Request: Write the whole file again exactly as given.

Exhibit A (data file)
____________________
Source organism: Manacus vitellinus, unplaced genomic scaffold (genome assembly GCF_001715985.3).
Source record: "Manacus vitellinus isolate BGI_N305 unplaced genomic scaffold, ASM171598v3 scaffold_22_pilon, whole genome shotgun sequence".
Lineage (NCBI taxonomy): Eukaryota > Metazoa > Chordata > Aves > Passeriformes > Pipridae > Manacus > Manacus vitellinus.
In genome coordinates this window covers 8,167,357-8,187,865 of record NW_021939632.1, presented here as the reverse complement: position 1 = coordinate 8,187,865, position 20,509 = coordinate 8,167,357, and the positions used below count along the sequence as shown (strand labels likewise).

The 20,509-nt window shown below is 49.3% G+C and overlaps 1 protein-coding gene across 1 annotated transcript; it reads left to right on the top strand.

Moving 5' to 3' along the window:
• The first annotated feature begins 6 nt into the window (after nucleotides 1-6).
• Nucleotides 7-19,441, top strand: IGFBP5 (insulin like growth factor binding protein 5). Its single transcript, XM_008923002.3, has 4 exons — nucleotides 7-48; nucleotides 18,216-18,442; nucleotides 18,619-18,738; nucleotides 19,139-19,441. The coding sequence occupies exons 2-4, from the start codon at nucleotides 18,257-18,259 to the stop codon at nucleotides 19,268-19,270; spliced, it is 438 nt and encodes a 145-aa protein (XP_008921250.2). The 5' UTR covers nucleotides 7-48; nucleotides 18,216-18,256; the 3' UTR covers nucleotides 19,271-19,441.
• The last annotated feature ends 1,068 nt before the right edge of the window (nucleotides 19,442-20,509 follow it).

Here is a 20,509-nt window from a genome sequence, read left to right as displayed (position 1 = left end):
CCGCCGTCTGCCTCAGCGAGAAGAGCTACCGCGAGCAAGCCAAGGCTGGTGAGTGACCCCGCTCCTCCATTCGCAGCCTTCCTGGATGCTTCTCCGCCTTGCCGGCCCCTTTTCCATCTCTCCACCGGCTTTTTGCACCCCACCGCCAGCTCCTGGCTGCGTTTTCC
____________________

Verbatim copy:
Source organism: Manacus vitellinus, unplaced genomic scaffold (genome assembly GCF_001715985.3).
Source record: "Manacus vitellinus isolate BGI_N305 unplaced genomic scaffold, ASM171598v3 scaffold_22_pilon, whole genome shotgun sequence".
Lineage (NCBI taxonomy): Eukaryota > Metazoa > Chordata > Aves > Passeriformes > Pipridae > Manacus > Manacus vitellinus.
In genome coordinates this window covers 8,167,357-8,187,865 of record NW_021939632.1, presented here as the reverse complement: position 1 = coordinate 8,187,865, position 20,509 = coordinate 8,167,357, and the positions used below count along the sequence as shown (strand labels likewise).

The 20,509-nt window shown below is 49.3% G+C and overlaps 1 protein-coding gene across 1 annotated transcript; it reads left to right on the top strand.

Moving 5' to 3' along the window:
• The first annotated feature begins 6 nt into the window (after nucleotides 1-6).
• Nucleotides 7-19,441, top strand: IGFBP5 (insulin like growth factor binding protein 5). Its single transcript, XM_008923002.3, has 4 exons — nucleotides 7-48; nucleotides 18,216-18,442; nucleotides 18,619-18,738; nucleotides 19,139-19,441. The coding sequence occupies exons 2-4, from the start codon at nucleotides 18,257-18,259 to the stop codon at nucleotides 19,268-19,270; spliced, it is 438 nt and encodes a 145-aa protein (XP_008921250.2). The 5' UTR covers nucleotides 7-48; nucleotides 18,216-18,256; the 3' UTR covers nucleotides 19,271-19,441.
• The last annotated feature ends 1,068 nt before the right edge of the window (nucleotides 19,442-20,509 follow it).

Here is a 20,509-nt window from a genome sequence, read left to right as displayed (position 1 = left end):
CCGCCGTCTGCCTCAGCGAGAAGAGCTACCGCGAGCAAGCCAAGGCTGGTGAGTGACCCCGCTCCTCCATTCGCAGCCTTCCTGGATGCTTCTCCGCCTTGCCGGCCCCTTTTCCATCTCTCCACCGGCTTTTTGCACCCCACCGCCAGCTCCTGGCTGCGTTTTCC